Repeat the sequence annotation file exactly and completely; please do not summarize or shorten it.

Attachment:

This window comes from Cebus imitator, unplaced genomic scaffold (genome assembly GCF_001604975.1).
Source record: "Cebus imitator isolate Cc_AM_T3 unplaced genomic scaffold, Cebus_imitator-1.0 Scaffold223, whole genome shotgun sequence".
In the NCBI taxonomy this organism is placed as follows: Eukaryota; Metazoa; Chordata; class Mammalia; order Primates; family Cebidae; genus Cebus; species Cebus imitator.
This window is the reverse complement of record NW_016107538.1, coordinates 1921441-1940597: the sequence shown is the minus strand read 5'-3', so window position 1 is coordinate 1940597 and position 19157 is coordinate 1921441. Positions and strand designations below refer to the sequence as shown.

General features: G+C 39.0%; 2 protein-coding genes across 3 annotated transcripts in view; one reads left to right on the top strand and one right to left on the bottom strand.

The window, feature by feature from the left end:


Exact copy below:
This window comes from Cebus imitator, unplaced genomic scaffold (genome assembly GCF_001604975.1).
Source record: "Cebus imitator isolate Cc_AM_T3 unplaced genomic scaffold, Cebus_imitator-1.0 Scaffold223, whole genome shotgun sequence".
In the NCBI taxonomy this organism is placed as follows: Eukaryota; Metazoa; Chordata; class Mammalia; order Primates; family Cebidae; genus Cebus; species Cebus imitator.
This window is the reverse complement of record NW_016107538.1, coordinates 1921441-1940597: the sequence shown is the minus strand read 5'-3', so window position 1 is coordinate 1940597 and position 19157 is coordinate 1921441. Positions and strand designations below refer to the sequence as shown.

General features: G+C 39.0%; 2 protein-coding genes across 3 annotated transcripts in view; one reads left to right on the top strand and one right to left on the bottom strand.

The window, feature by feature from the left end: